She came into our lives through some friends in our church. 

MaxiShe was small but a beautiful calico with huge green eyes.  Living in the wild for the first year of her life, it was obvious she was not tame. The evidence of survival was her tone and lifeline.  That would not change for some time.

The family that found her also took in her sister.  Along with 3 dogs, keeping both stray cats was not something they could manage. They would keep one cat, and well, take the other to the "grim reaper."

My daughter and I love cats so we rescued her from a horrible fate and brought her home.

The teenage son of the family who found her for some reason named her after Maximus Decimus Meridius, Russell Crowe's character in the movie Gladiator.  In the beginning we could not see any connection or similarity between her and the character.

As time passed we noticed her hunting skills to be much like Maximus along with her fierce capability to stand up for herself. She also exhibited some very strong vocal chords that eventually would lead to her getting just about whatever she wanted.  Maybe she really did turn out to be Russell Crowe's shadow.  So Maxi became part of our family.

MaxiMaxi was not content to stay in the house.  Her prior existence showed up daily in her behaviour and desire to be outdoors.  It was her nature, her love to feel free lying in the sun, or hunting at dawn for the food she no longer had to catch.  She knew no other life but to fend for herself and at times this broke my heart.

How I wish we spoke the same language.

As difficult as it was to allow her out in the midst of danger, it was harder to watch her suffer indoors.  I believe Maxi has her own "Guardian Angel" who watches over her and protects her.

Maxi has moved with us 4 times in the short 7 years she has lived with us.  The third house we lived in the mountains we put a cat door in so she could come and go as she wanted.  Finally after a few weeks, she got the hang of it and seemed quite pleased with her independence.

We had no idea what we were in for that summer as she proceeded to show us her gratitude daily.  Somehow she managed to bring in the house, mice, shrews, rats, bunnies, birds, snakes and even a live bat.  We lost count of the gifts as they ran through the house, or hid under furniture.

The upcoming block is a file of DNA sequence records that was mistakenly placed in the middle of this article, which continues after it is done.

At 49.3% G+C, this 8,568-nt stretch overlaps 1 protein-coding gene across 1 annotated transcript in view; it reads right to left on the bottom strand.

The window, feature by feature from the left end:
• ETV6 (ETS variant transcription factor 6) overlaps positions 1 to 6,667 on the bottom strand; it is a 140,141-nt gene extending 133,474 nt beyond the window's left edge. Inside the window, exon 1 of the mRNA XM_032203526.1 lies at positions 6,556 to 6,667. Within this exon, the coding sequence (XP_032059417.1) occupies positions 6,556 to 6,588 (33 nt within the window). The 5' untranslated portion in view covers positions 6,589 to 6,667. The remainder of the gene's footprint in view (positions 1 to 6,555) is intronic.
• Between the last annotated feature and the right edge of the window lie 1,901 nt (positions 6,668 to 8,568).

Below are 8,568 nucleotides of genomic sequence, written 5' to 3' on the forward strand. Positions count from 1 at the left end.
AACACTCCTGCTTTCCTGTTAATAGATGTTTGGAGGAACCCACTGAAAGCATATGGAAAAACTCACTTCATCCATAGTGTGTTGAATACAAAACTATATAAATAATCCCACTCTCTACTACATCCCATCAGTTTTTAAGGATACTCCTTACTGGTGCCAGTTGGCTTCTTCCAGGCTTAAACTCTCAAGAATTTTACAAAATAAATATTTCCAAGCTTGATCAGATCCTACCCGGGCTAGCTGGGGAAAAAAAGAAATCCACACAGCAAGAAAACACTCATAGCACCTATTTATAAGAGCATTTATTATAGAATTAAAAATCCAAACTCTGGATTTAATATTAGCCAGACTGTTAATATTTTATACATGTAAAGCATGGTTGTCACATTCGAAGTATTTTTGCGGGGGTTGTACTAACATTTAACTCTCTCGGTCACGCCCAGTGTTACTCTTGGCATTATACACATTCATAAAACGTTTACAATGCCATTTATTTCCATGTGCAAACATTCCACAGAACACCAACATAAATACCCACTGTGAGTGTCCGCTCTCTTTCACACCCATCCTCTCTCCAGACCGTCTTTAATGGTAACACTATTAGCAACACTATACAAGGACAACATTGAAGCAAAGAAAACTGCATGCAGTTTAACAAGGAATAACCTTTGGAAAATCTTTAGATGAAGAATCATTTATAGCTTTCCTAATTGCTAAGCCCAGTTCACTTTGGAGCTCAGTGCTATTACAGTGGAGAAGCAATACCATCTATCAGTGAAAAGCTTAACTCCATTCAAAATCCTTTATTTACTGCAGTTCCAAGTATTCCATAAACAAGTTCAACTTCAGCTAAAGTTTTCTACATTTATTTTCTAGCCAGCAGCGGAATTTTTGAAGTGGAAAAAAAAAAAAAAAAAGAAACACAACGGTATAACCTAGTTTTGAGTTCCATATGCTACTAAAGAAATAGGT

Maxi was disillusioned by our disposing of her hunt.  She couldn't understand after all her effort day after day, carrying these creatures in her mouth through the cat door, why we didn't enjoy these treats as much as she did.  Once we had to move again, we found mice behind some of the furniture that she had chased all over the house and left for dead.

She has calmed down as far as the gifts go, although every once in a while she appears at the back door with a shrew hanging out of her mouth.

Funny as it always is, she is just being a cat as my husband says.

We live in a much warmer climate now and have a swing in the backyard made out of hammock rope.  She naps in it and loves for me to swing her!  Just like a child she rocks back and forth and even allows me to sit beside her when she is in the mood.  It is a sight to behold.

Maxi is a work in progress, but she has come a long way.  Often her days of lonely survival rise up and she becomes that wild kitten found in the mountains again.  She has become a lap cat and sleeps next to me almost every night.

She is my constant companion, makes me laugh and is a great conversationalist!


  -- Cathy Craig Neil <cathyneil at>


Cathy has always dreamed of becoming a writer. Life and its difficulties postponed that dream until now. “The Cat from Gladiator” is a glimmer of love for our cat, but also for the many strays who have not been as fortunate as Maxi to find a safe and secure home. Cathy and her husband, Mark live in South Carolina.  They have 3 grown children between them.



A Morning Kiss

A morning kiss, a discreet touch of his nose landing somewhere on the middle of my face.
Because his long white whiskers tickled, I began every day laughing.

Janet F Faure

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